“Some Friends” opened up the album not holding back one bit with  “you’ve got a funny way of coming clean” immediately targeting someone who needed to be called out for who they are.  This track blew me away and I immediately knew that I was going to love this album.

“Her Palms Were Read” continued with intense, honest recollections of relationship truth.  The chorus proved that with a stern “If I could count the ways I need you, am I just wasting all my time?”  Everything was likable on this track, especially the guitar playing at the end.  I always appreciate a good rock out.

“Powerline Days” ruled.  The music and lyrics were so damn catchy and perfect all revolving around love.  My favorite part was the harmonies added with the hooks in the middle followed by a simple guitar solo.  The video was top-notch too (check it out below).

“Love is unconditional but I’m in no condition to love” as heard on “Jejune” was such a brutally honest lyric on this self-destructing track.  Once I heard it, it just stuck with me and all I could think of was how I once identified with that statement.  Heartbreak of any type hurts and you can hear it in this track.

“Recurring (II)” was full of hooks and catchy singing that anyone would find themselves getting into.  “Ghost (The Pottery Scene)” carried the same likable qualities after but slowed things down some with a ton of reminiscing, slight regret, and brutal self-actualization.

Listening “Your Other Left” brought back a lot of buried memories from past relationships.  I have got to hand it to Kali Masi, these guys really know how put their lyrics together providing for explicit visualizations.  I can not say the memories were ones I wanted to recall, but I can tell you, I appreciated hearing them as told from someone else.  Musically, this track was amazing to listen to with a slight eruption towards the end.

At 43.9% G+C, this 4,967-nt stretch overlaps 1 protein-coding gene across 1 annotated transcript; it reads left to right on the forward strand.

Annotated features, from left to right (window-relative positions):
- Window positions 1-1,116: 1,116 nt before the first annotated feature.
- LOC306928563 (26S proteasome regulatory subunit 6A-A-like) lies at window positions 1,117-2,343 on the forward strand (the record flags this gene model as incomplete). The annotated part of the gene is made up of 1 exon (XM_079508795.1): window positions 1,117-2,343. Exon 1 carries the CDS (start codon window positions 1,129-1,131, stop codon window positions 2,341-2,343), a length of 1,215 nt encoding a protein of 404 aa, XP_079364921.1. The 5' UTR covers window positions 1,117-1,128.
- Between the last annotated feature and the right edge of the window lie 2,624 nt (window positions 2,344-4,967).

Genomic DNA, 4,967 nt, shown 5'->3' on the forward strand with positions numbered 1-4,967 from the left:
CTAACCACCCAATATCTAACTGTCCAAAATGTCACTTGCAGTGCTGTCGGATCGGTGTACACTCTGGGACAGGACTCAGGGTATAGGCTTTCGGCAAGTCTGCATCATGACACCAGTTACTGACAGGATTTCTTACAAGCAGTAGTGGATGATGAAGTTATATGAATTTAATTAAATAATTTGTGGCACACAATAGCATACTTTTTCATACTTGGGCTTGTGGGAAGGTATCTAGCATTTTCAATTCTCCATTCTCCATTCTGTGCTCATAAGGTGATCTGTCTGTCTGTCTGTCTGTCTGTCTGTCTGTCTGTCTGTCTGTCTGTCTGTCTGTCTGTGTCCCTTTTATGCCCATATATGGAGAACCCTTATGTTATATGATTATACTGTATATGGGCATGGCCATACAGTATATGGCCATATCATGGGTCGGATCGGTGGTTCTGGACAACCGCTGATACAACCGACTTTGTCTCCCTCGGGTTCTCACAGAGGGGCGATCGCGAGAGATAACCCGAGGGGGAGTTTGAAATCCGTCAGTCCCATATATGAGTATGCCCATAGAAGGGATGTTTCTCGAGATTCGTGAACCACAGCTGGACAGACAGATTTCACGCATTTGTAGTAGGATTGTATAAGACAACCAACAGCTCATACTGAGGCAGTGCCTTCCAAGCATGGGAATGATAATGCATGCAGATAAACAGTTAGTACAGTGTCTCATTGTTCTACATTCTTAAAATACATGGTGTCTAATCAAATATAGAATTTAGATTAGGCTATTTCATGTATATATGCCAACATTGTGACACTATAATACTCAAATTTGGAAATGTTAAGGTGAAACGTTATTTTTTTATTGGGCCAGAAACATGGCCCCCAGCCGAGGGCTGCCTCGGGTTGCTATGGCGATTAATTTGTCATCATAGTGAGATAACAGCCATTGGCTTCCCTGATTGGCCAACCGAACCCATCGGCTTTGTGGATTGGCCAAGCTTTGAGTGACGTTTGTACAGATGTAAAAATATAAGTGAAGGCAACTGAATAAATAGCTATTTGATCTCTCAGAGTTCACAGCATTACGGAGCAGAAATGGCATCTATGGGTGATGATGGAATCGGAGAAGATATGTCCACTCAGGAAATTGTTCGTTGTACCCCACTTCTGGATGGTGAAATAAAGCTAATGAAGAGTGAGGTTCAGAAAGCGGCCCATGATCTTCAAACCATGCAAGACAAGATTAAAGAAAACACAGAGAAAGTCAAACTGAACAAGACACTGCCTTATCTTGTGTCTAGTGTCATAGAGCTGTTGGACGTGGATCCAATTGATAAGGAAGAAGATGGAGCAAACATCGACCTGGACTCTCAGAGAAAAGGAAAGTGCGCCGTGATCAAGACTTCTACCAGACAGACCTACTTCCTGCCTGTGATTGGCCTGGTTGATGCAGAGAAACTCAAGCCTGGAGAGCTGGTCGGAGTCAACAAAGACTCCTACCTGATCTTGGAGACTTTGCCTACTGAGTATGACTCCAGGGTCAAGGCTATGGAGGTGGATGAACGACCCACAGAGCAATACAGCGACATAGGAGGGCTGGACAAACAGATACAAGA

Finishing up the album was “C.A.”, a punk rock balled of sorts.  The whole band really came together on this one making for an incredible listen.  Right when I thought it was over, the band dug deeper into their pocketful of feelings and belted out “what kid of fool would fall in love with someone who gave up on themselves?  What it takes to be happy, I don’t know.”  This was the moment I knew this band was destined for greatness.

Wind Instrument was the surprise release I have been looking to hear for a long time now.  Kali Masi pretty much has gotten me just as excited as when a young Menzingers released Chamberlain Waits.  Just by one album I knew they were striving for greatness and I hope to hell Kali Masi does the exact same, these dudes have serious potential.

I hate that I missed these guys last year when the album dropped as they would have shot to the top of my Best Of List, but honestly, these guys are going to be in my regular rotation for some time to come.  Do yourself a favor and check them out.  I hope you will appreciate them as much as I do.